Arthritis & Rheumatism, Volume 62,
November 2010 Abstract Supplement
Abstracts of the American College of
Rheumatology/Association of Rheumatology Health Professionals
Annual Scientific Meeting
Atlanta, Georgia November 6-11, 2010.
DC-STAMP (Dendritic Cell-Specific Transmembrane protein), a Potential Biomarker To Predict the Risk of Psoriasis Patients in Developing Psoriatic Arthritis.
Chiu1, Yahui Grace, Shanmugarajah3, Sutha, Panepento1, Ben, Eder2, Lihi, Chandran2, Vinod, Gladman2, Dafna, Moorehead1, Sharon
20% of psoriasis (Ps) patients (pts) develop psoriatic arthritis (PsA) within 10 years of Ps onset. Identification of an arthritis biomarker in Ps pts would facilitate early intervention and possibly delay and/or prevent onset of PsA. Previously, we reported an increased frequency of circulating osteoclast precursors (OCP) in one third of Ps pts without arthritis. We hypothesized that DC-STAMP (Dendritic Cell-Specific Transmembrane protein), a transmembrane protein that is required for the fusion of monocytes during osteoclast (OC) formation, may serve as an arthritis susceptibility biomarker in Ps.
We previously identified 4 major DC-STAMP expression patterns in human PBMC with an anti-DC-STAMP antibody by flow cytometry. Most healthy controls have low OCP and show DC-STAMP pattern I, whereas PsA pts demonstrate elevated OCP and are more likely to manifest DC-STAMP pattern IV. We analyzed DC-STAMP expression patterns by flow cytometry and OCP frequency in cultured monocytes in a longitudinal cohort of 24 Ps pts. They were assessed by rheumatologists based on standard criteria and did not have PsA. They have been followed for 3 years on average.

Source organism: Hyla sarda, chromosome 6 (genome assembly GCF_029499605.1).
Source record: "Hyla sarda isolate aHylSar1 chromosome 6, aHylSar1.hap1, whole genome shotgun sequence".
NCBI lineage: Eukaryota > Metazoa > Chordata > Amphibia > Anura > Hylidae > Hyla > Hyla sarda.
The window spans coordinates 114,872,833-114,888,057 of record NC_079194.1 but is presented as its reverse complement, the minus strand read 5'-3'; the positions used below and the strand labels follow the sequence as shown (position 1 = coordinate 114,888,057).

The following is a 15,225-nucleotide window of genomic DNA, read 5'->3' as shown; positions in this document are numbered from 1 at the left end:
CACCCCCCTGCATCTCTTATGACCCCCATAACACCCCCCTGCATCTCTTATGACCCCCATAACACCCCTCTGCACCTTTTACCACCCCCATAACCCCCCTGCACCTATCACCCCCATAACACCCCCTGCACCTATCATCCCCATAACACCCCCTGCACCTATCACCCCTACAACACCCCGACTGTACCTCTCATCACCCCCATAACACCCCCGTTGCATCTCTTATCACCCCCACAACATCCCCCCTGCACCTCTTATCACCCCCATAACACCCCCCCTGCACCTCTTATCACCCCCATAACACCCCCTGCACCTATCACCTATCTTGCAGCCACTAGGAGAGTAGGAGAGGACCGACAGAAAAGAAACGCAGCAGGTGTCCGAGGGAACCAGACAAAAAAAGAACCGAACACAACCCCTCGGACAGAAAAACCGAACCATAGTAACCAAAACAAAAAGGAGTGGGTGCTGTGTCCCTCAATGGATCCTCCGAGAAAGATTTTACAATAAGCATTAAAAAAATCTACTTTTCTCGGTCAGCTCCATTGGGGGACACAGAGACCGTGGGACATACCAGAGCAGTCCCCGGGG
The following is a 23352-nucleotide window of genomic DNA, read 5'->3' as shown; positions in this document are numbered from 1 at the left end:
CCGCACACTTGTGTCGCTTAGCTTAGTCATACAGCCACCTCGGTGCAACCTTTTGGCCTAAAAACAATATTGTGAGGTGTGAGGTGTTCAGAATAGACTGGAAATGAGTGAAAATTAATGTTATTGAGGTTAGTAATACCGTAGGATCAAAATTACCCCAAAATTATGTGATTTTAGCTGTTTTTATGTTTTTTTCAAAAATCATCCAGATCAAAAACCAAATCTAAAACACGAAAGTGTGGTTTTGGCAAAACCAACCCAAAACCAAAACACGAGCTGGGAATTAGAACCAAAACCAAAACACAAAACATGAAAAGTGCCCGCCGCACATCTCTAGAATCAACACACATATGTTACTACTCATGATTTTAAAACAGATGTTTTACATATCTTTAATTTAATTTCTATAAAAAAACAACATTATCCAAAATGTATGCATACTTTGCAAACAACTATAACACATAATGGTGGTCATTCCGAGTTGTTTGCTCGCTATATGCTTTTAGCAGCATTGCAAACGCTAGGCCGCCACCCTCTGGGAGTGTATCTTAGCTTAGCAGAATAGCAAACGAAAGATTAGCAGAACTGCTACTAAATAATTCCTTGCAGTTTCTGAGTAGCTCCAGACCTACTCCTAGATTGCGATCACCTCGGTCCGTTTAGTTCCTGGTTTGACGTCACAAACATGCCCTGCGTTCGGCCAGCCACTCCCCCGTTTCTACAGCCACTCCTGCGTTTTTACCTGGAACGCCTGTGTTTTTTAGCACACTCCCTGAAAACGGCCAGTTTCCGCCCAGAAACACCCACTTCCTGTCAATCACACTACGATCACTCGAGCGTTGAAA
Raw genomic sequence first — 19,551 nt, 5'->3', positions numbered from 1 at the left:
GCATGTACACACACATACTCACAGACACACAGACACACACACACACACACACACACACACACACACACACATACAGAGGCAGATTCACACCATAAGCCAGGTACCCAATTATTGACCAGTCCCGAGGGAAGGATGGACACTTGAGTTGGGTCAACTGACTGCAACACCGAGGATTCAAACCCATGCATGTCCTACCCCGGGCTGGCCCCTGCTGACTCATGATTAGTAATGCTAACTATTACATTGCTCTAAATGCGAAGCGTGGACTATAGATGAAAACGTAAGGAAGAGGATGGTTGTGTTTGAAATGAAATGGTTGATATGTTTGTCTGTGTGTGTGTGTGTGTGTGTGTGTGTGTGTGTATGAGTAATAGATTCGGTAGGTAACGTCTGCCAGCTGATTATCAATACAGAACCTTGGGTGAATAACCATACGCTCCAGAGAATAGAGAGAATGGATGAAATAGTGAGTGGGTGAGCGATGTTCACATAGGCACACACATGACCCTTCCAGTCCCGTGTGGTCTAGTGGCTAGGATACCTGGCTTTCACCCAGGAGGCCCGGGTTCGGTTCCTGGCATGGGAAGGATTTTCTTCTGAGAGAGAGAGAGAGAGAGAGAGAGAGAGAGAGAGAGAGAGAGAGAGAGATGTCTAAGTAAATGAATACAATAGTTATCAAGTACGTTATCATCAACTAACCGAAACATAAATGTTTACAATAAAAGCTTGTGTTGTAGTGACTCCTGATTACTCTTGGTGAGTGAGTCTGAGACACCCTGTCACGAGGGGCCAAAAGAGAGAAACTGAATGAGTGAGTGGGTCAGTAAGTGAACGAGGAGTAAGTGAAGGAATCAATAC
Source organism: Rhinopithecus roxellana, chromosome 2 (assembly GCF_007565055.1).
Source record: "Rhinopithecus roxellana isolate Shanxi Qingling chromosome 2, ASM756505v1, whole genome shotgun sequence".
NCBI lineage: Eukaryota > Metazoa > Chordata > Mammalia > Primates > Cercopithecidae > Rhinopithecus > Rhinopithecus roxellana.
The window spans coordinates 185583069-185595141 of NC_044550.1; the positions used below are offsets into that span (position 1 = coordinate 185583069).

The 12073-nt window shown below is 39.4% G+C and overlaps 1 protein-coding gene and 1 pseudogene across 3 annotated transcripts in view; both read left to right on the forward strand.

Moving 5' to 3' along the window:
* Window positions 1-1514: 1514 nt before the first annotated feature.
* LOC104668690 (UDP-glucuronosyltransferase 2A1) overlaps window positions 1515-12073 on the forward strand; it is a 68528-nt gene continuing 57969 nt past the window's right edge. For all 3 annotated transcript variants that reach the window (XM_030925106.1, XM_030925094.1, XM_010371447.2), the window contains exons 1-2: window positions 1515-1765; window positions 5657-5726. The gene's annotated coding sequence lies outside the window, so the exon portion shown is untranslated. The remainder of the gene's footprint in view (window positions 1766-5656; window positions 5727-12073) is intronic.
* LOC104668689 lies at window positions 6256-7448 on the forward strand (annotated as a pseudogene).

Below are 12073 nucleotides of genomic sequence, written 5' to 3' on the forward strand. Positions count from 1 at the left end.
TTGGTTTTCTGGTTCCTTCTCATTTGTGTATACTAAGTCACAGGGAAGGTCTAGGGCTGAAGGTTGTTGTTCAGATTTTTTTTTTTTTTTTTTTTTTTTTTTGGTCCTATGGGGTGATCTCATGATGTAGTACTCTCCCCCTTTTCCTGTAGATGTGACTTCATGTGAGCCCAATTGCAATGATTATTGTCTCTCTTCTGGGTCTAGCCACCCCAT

Table 1 summarizes the baseline clinical features, DC-STAMP patterns and frequency of OC in 24 pts. Two, 6, 10, 6 Ps pts manifested DC-STAMP pattern I, II, III, and IV, respectively (column (a) & (b)). The OCP frequency (mean±standard deviation) is shown in column (c). Within 3 years, 2 pts developed PsA by the CASPAR criteria (column (f)). Their demographics and clinical variables are depicted in Table 2.
Data from this longitudinal cohort registry suggest that DC-STAMP is a potential marker to predict development of PsA in Ps pts. Two pts who developed PsA have DC-STAMP pattern III and pattern IV, the most common patterns seen in PsA pts. Additional studies are required to further define the potential of DC-STAMP as an arthritis susceptibility biomarker.
|(a) DC-STAMP Pattern||(b) # of subjects||(c) OCP frequency (per 106 monocytes)||(d) Average of age||(e) PASI score||(f) # of pts develop PsA|
|I||2||47 ± 25||62||4.6||0|
|II||6||279 ± 365||57||2.9||0|
|III||10||380 ± 398||49||8.2||1|
|IV||6||1063 ± 954||36||4.1||1|
|Subject||Gender||Age||DC-STAMP pattern||OC frequency (per 106 monocytes)||PASI score 3 years ago||PASI score after arthritis onset||Years from Ps to PsA|
To cite this abstract, please use the following information:
Chiu, Yahui Grace, Shanmugarajah, Sutha, Panepento, Ben, Eder, Lihi, Chandran, Vinod, Gladman, Dafna, et al; DC-STAMP (Dendritic Cell-Specific Transmembrane protein), a Potential Biomarker To Predict the Risk of Psoriasis Patients in Developing Psoriatic Arthritis. [abstract]. Arthritis Rheum 2010;62 Suppl 10 :521